Archive for the ‘Sunday’s Scriptures’ Category
Proper 26 November 2, 2008
Matthew 23:1-12; 1 Thessalonians 2:9-13; Micah 3:5-12; Psalm 43
Religious Fashion Shows
1-3 Now Jesus turned to address his disciples, along with the crowd that had gathered with them. “The religion scholars and Pharisees are competent teachers in God’s Law. You won’t go wrong in following their teachings on Moses. But be careful about following them. They talk a good line, but they don’t live it. They don’t take it into their hearts and live it out in their behavior. It’s all spit-and-polish veneer. Read the rest of this entry »
Abraham Lincoln famously said (or is famously said to have said) that if he could find a church whose credo was the golden rule, he’d join it. He never found one.
Religious leaders confronted Jesus with a question of essence rather like that. You’d think it would be the first thing Christians learn, and that for which they’re mostly known.
“Teacher, which command in God’s Law is the most important?”
Jesus said, “”Love the Lord your God with all your passion and prayer and intelligence.’ 38This is the most important, the first on any list. 39But there is a second to set alongside it: “Love others as well as you love yourself.’ 40These two commands are pegs; everything in God’s Law and the Prophets hangs from them.” Read the rest of this entry »
I hear from zealous anti-tax folks from time to time, who usually pop by to take issue with my Poverty, Government, and the Bible essay.
Some are eager to prove that government shouldn’t be involved in helping poor people—catch your breath and plunge in here—because taxation is theft because it’s taken against our will and since taxation is theft it obviously isn’t God’s plan for governments to help the poor because God would not be pleased by stealing the money it would take to do so nor by helping the poor against the will of the stingy.
Well, hokum. Read the rest of this entry »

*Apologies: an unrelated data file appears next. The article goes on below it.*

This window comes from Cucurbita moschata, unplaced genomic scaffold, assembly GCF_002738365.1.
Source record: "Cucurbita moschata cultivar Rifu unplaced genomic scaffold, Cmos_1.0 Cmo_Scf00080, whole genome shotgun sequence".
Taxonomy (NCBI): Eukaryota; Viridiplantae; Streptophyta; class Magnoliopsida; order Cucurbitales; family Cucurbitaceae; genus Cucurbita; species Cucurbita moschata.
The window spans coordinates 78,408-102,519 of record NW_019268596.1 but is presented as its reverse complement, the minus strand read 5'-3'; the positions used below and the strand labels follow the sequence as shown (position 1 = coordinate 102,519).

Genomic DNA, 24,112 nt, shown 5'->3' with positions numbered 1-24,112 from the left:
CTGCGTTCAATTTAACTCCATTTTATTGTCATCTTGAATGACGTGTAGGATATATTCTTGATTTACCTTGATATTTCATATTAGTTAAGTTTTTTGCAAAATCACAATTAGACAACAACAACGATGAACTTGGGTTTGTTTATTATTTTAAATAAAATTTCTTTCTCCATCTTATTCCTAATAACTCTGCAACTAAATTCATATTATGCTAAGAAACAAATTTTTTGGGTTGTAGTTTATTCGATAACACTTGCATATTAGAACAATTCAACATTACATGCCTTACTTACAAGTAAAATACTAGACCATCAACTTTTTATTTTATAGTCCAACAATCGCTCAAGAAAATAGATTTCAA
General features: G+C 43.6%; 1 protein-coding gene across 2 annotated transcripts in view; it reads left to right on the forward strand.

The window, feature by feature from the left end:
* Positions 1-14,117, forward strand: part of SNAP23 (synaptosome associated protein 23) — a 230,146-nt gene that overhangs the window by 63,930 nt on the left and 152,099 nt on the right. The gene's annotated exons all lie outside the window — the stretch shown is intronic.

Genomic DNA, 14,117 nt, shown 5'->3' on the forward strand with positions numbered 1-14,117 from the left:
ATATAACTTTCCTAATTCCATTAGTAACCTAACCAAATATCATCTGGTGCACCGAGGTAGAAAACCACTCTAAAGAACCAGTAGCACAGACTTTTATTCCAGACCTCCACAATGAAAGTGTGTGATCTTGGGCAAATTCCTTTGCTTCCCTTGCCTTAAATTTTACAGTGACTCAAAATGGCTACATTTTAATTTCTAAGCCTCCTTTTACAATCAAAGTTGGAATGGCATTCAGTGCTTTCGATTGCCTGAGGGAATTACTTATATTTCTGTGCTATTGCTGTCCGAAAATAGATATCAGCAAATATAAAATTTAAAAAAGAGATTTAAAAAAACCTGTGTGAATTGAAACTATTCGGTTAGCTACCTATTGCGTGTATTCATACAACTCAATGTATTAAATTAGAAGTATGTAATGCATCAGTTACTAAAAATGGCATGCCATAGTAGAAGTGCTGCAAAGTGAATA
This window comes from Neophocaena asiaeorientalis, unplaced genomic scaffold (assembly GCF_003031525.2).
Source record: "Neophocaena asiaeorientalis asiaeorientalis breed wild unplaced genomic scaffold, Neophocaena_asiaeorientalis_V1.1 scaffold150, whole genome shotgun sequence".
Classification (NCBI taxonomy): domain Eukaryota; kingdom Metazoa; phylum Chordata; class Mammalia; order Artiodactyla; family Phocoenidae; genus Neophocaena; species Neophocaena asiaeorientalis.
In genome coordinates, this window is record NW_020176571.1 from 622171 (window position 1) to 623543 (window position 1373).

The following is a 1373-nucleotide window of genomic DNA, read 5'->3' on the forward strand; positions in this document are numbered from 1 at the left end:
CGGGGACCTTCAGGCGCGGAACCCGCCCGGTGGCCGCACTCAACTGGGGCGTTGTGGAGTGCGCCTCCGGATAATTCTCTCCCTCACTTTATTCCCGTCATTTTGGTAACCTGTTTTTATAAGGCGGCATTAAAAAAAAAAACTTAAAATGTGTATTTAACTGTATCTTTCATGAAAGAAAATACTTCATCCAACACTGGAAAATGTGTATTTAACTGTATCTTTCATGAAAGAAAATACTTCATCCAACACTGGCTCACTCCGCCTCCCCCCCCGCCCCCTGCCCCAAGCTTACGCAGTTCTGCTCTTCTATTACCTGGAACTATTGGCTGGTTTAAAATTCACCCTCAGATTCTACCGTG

The oddness of the Bible—its miles-away foreign-ness—is, perhaps, too little allowed. Take this week’s batch of it:
Isaiah gives us a thrilling hymn of the end of tyranny and want. Perfect! But he begins it in a destroyed city.
Jesus invents a story of a king who can’t get invited guests to show up at his son’s wedding—finally replacing them with homeless and helpless folk—quite a wonderful tale! And then he tosses a guy who isn’t dressed right. But wait – how could any of his lately-discovered guests be dressed right? And isn’t it a little caddish to get so put out about it?
Why? Save it, preacher: Don’t give me that this means this and this means this. These stories are nearly impenetrable, and we fail the task of adequately communicating them if we make them simple: Jesus did not.
Impenetrable—but not completely so. The process of spilling all their odd parts onto the table before me and wondering, “What on earth?” is among the richest pleasures of life. And it is there amidst that strange mess that God defies expectations and reveals himself, refusing to yield mere information, but speaking in a way more wonderful.
What will we find here? Not much, if we simplify. Moralisms.
But if we let it stand with all its oddnesses, and let the oddnesses themselves become the clues?
Well, in that case, who can say?
Proper 23 A: October 11, 2008
Exodus 32:1-14 or Isaiah 25:1-9; Psalm 106:1-6, 19-23 or Psalm 23; Philippians 4:1-9; Matthew 22:1-14
Isaiah 25: God’s Hand Rests on This Mountain
1-5 God, you are my God. I celebrate you. I praise you.
You’ve done your share of miracle-wonders, Read the rest of this entry »